There was a time, just a few years ago, when Jagdish Malwankar had no problem getting a seat on the Valsad express commuter train that takes him to work in the city centre.
Today, Mumbai’s trains are so overcrowded that one morning in January when he stumbled getting off a train, 10 people fell on him and he broke his foot. Another day recently, in the crush to board, fellow commuters shoved him onto the tracks. Two train cars passed over him before anyone noticed he had fallen.
Often, Malwankar, who is an education inspector for Maharashtra, witnesses something much worse. In January, he says, he saw two fellow commuters fall off the roof of the train and get sliced in half. And he saw a body on the platform missing its arms and legs. “Once or twice a month, I see people killed or injured on the tracks,” says the 45-year-old Malwankar.
India’s economic growth in the past several years has brought new wealth and a higher standard of living to many in this metropolis of 18 million. But it has also created suburban sprawl that is adding more people to a rail network that has seen few new trains or tracks added in the past 30 years.
Officials have a new term to describe the two-and-a-half times capacity crowds that now ride at peak hours: Super-Dense Crush Load. That is, 550 people crammed into a car built for 200.
The result is what may be the world’s most dangerous commute. According to Mumbai police: 3,404 people, or about 13 each weekday, were killed in 2006 scrambling across the tracks, tumbling off packed trains, slipping off platforms, or sticking their heads out open doors and windows for air. The toll has been increasing as daily ridership has increased to more than six million people a day. Last year’s tally was up 10% from the year before. Accidents are so common that stations stock sheets to cover corpses.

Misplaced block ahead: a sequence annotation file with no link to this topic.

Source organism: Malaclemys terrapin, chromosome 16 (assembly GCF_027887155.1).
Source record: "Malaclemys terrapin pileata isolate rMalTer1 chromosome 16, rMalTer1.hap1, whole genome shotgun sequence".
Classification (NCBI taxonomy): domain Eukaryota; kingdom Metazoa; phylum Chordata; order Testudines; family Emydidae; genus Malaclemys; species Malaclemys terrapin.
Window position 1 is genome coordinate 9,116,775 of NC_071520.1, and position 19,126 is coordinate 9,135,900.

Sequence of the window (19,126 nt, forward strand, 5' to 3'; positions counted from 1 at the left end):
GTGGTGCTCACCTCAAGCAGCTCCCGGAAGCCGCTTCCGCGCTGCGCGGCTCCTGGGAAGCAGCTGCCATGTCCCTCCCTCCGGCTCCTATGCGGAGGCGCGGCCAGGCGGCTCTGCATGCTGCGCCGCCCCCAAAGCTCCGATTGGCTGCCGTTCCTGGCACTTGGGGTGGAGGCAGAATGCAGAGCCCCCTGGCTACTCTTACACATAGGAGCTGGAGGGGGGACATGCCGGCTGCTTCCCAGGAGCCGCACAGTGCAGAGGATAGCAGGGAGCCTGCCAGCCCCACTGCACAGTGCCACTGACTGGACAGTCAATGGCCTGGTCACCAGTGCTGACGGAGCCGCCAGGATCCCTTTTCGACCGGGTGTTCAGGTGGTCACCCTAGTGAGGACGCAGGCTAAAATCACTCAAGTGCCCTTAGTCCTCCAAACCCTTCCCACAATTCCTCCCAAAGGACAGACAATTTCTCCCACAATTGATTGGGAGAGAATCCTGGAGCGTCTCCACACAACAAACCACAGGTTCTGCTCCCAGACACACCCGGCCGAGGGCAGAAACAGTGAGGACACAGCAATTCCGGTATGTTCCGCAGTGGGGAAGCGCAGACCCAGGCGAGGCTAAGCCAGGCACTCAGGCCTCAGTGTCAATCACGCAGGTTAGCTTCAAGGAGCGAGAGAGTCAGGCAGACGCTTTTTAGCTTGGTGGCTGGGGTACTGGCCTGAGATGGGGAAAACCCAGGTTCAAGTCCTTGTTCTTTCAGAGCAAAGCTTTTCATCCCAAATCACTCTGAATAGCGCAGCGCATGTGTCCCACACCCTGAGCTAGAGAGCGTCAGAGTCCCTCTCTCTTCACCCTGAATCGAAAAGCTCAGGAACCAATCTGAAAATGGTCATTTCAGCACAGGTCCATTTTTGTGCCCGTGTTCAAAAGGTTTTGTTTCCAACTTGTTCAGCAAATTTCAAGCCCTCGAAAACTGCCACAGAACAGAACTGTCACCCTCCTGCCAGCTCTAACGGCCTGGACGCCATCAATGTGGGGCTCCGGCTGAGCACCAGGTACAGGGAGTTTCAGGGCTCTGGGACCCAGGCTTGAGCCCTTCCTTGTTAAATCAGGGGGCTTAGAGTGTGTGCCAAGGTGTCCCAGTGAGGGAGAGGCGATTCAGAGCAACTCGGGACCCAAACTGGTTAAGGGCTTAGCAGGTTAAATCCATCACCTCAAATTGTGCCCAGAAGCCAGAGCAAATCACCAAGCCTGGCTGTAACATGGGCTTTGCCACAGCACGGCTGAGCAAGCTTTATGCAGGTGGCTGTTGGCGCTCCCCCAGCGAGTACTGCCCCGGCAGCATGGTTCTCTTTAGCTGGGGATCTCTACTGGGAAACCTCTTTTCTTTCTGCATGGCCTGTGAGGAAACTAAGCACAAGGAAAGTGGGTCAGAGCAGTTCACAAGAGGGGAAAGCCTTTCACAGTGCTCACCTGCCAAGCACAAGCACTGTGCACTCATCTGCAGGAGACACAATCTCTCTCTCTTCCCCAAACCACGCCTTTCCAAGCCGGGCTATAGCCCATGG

The commute in many Indian cities has been getting worse as throngs flock from the countryside to urban centres in search of work, and housing developments create a new suburbia.
In Mumbai, the railway system has long been a problem. But with ticket prices set artificially low by the Union government—the one-hour trip from the southern tip of Mumbai to Malwankar’s station costs less than 25 cents (Rs10.50)—it is a money-losing business.
The Union and state governments have squabbled in the past over who is responsible for improvements. Now, a $2 billion upgrade is under way, partly financed by a loan from the World Bank. But that will take at least another five years to finish.
Meanwhile, the network’s tracks carry 20,000 passengers a day for each kilometre, or 0.62 mile, of rail, eclipsing even Tokyo—famous for its gloved pushers who cram passengers into cars—where the system carries 15,000 per km. In New York, the Long Island Rail Road’s comparable number is 420, according to the Mumbai Railway Vikas Corp.
Even after the current expansion plans add 113 miles (182km), or 22%, to the existing railway tracks and 147, or 74%, more trains, Mumbai’s commuter trains will still have to carry one-and-a-half times their capacity during peak hours.